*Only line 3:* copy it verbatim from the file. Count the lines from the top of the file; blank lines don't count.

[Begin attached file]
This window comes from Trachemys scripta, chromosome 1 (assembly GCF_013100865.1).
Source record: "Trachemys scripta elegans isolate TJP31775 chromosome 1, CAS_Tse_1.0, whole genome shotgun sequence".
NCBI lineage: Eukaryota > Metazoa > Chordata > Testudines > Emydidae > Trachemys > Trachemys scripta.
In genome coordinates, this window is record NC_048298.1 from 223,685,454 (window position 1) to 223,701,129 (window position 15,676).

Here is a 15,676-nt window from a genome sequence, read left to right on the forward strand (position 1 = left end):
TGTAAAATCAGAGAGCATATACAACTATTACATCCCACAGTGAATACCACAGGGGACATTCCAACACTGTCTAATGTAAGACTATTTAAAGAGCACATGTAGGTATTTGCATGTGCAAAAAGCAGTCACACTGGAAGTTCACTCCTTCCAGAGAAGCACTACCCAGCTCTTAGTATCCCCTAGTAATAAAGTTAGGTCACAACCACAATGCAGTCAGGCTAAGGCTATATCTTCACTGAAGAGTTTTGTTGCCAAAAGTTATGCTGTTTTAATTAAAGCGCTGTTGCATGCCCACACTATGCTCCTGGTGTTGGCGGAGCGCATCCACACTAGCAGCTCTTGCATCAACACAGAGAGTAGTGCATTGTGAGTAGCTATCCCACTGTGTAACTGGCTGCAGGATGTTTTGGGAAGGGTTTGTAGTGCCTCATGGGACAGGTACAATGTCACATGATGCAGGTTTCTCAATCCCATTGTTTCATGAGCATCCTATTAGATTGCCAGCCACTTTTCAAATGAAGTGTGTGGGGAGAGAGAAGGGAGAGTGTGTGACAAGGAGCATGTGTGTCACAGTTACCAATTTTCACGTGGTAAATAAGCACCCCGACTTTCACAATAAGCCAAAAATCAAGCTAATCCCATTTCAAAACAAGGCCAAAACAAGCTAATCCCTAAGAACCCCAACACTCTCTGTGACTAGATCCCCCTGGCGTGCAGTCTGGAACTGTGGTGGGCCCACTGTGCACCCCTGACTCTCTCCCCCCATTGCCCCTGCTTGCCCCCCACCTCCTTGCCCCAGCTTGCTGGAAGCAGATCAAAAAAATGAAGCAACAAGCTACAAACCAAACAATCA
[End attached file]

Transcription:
NCBI lineage: Eukaryota > Metazoa > Chordata > Testudines > Emydidae > Trachemys > Trachemys scripta.